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How my experience in educational theater taught me to adapt to my audience

by Joe Schultz - Arpil 7, 2013


I worked for Kaiser Permanente Educational Theater Programs from 1987 to 1999. I was an actor/educator touring plays to schools and community groups. Teaching diverse audiences and working with other actors from vastly different backgrounds was one of the most profound experiences of my life regarding cultural diversity.

Start the narration by clicking the play button below. Then scroll down to see images and articles related to my story.


Sensitizing to other cultures

The first play we did was called Professor Bodywise's Traveling Menagerie. We used large walk-around costumes and puppets to teach healthy habits to K-6 students.

My experience with Kenneth Herman (back row second from left) shaped my philosophy regarding acceptance, inclusion, and openness to people different than myself. Kenneth was the first openly gay man I knew. Getting to know Kenneth helped me get past my stereotypes of gay men. From an educational perspective, it made me more receptive to people of other cultures and started me on a path to bridging cultural differences. Kenneth died of AIDS in 1991.

Professor Bodywise's Traveling Menagerie - Cast

Professor Bodywise's Traveling Menagerie - 1988
(perfroming cast in back row from left to right) - Joe Schultz, Kenneth Herman, Glenna Kelly, Susan Niedringhaus, Jimmy Walker
(admimistrators in front row from left to right) - Maureen Hanrahan (Colorado Region), Cheryl Dillard (Kansas City)



Applying cultural sensitivity to instruction

Secrets Program - Cover

Secrets - program cover


Secrets was the second play we toured. It was an HIV/AIDS education play designed for teens and young adults. It was based on true stories from people who had contracted HIV by various means and illustrated the chain of infection from one person to the next.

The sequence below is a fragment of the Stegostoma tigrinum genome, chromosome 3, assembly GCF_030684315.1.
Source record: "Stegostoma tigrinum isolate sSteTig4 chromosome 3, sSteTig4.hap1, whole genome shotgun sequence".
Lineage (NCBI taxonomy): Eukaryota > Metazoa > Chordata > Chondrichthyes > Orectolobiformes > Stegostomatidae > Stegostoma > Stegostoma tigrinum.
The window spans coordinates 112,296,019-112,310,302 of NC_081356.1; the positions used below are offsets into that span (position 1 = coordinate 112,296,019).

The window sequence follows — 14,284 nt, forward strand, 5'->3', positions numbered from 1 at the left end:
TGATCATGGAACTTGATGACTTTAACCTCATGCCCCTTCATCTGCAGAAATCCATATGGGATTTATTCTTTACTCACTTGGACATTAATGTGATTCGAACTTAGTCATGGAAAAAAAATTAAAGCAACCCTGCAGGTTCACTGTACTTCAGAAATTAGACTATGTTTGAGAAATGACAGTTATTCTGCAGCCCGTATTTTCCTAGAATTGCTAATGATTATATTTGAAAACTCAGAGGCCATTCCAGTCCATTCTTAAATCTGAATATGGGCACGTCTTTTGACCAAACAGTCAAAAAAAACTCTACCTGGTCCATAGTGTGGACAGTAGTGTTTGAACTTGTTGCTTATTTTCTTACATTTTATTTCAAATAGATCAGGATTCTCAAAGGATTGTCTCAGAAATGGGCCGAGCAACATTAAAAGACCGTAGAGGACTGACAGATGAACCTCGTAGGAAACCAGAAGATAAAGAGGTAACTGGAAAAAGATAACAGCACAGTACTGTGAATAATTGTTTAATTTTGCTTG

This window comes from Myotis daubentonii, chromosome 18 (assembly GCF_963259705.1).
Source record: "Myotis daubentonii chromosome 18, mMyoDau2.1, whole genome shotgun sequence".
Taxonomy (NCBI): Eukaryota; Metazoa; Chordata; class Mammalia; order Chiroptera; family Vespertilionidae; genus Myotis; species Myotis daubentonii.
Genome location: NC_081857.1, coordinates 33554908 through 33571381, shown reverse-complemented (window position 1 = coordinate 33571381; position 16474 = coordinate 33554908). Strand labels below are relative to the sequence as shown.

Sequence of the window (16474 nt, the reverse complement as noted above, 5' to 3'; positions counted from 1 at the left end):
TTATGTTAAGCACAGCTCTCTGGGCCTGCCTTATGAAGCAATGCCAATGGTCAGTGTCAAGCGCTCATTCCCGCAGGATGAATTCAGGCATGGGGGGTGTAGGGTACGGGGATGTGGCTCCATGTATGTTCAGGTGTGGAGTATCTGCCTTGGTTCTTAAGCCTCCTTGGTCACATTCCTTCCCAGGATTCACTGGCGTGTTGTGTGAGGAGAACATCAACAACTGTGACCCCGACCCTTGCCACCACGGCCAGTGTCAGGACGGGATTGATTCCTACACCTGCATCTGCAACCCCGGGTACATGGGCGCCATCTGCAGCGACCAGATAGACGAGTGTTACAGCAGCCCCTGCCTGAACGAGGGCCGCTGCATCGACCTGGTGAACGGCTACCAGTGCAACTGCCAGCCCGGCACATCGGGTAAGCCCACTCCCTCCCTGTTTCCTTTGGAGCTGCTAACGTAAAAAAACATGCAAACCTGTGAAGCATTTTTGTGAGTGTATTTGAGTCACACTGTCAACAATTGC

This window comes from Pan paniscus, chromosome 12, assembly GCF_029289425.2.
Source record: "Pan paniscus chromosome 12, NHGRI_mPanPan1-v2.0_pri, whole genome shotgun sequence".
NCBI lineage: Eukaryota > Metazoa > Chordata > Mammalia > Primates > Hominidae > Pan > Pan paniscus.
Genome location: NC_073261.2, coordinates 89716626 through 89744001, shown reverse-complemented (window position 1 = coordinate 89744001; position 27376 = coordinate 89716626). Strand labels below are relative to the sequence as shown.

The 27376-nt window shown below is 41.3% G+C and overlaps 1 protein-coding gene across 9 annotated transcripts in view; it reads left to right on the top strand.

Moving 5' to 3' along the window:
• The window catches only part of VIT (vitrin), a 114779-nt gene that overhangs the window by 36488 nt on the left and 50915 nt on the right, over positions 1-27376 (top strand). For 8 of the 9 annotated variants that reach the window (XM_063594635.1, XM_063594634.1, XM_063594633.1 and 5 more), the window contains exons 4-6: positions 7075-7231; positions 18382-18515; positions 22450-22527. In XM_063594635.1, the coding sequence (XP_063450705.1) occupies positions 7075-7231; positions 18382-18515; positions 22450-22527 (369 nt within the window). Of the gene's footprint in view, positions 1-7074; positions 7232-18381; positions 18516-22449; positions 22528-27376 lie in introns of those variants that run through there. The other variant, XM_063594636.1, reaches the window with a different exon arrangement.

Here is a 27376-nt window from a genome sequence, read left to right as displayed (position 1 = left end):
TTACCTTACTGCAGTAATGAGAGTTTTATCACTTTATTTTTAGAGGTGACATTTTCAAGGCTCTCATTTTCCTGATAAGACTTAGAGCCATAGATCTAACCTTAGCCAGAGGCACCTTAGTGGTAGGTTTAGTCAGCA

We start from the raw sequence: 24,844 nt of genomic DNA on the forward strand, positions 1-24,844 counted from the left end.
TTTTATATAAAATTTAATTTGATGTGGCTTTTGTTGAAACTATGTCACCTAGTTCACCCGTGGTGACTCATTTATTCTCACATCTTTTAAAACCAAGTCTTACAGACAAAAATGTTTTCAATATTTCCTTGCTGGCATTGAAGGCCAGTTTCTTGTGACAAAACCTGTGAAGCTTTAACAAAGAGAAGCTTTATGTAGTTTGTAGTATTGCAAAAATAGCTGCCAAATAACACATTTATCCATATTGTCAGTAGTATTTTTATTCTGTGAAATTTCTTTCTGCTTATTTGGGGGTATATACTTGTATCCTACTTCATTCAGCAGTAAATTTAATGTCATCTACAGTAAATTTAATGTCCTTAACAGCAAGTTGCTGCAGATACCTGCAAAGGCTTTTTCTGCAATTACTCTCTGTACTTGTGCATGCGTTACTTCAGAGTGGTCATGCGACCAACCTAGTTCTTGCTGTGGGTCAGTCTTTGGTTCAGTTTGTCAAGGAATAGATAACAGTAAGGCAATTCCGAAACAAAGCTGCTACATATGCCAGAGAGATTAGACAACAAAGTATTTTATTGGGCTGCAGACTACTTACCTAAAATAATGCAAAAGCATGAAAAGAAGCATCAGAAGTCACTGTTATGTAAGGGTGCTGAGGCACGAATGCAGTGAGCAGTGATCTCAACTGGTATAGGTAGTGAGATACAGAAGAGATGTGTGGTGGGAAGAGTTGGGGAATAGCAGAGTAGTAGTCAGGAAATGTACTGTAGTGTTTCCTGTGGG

After the play there was a question and answer period where audience members could get additional information about HIV/AIDS.

Click on the program image to see inside.



Adapting instruction to the learner's perspective

When Secrets opened in 1990, most AIDS cases occurred among whites. However, by 1996, more cases occurred among African-Americans than any other racial/ethnic population (Kronenfeld 2002). The instance of HIV infection was also rising in the Latino community. We adapted the play in a number of ways to reach these at-risk populations.

  • We actively recruited people of color and Spanish speakers into the company
  • We added more culturally accessible language and Spanish dialog to the play
  • We actively pursued more venues where we could reach minority populations

Secrets - Denver Post Aritcle

Denver Post - Decemebr 19, 1991 - pg. 1F



Going to the learner's world rather than asking them to come to mine

As we explored more diverse audiences, we relied on different people to help us bridge the cultural and communication gaps.

  • Catholic audiences - a priest joined us for the question and answer session to provide the church's perspective on such things as contraceptives, and abstinence
  • Deaf and hearing-impaired - sign-language interpreters "shadowed" each performer interpreting the dialog for the hearing-impaired students
  • American Indians - differences in culture norms in audience behavior challenged our comfort levels as actors

Secrets at Colorado School of the Deaf and Blind

Denver Post - February 10, 1991 - Front page



Assessing the impact

In 10 years we performed Secrets for more than 100,000 people. Since tracking high-risk behavior (sexual activity, drug use) is extremely difficult, it's hard to know what effect the play had on students' behavior.

However, recently a woman approached me at a party. She had seen Secrets many years prior and expressed what a profound impact it had on her behavior. I remember talking with her after the show all those years ago. She was concerned about some of her behavior which may have put her at risk for HIV infection. She was happy to report that Secrets changed the direction of her life with regard to relationships and sexual activity. She has been married to the same man for 19 years and HIV free.




Kronenfeld, J. J. (2002). Health care policy: Issues and trends. Westport, CT: Praeger.



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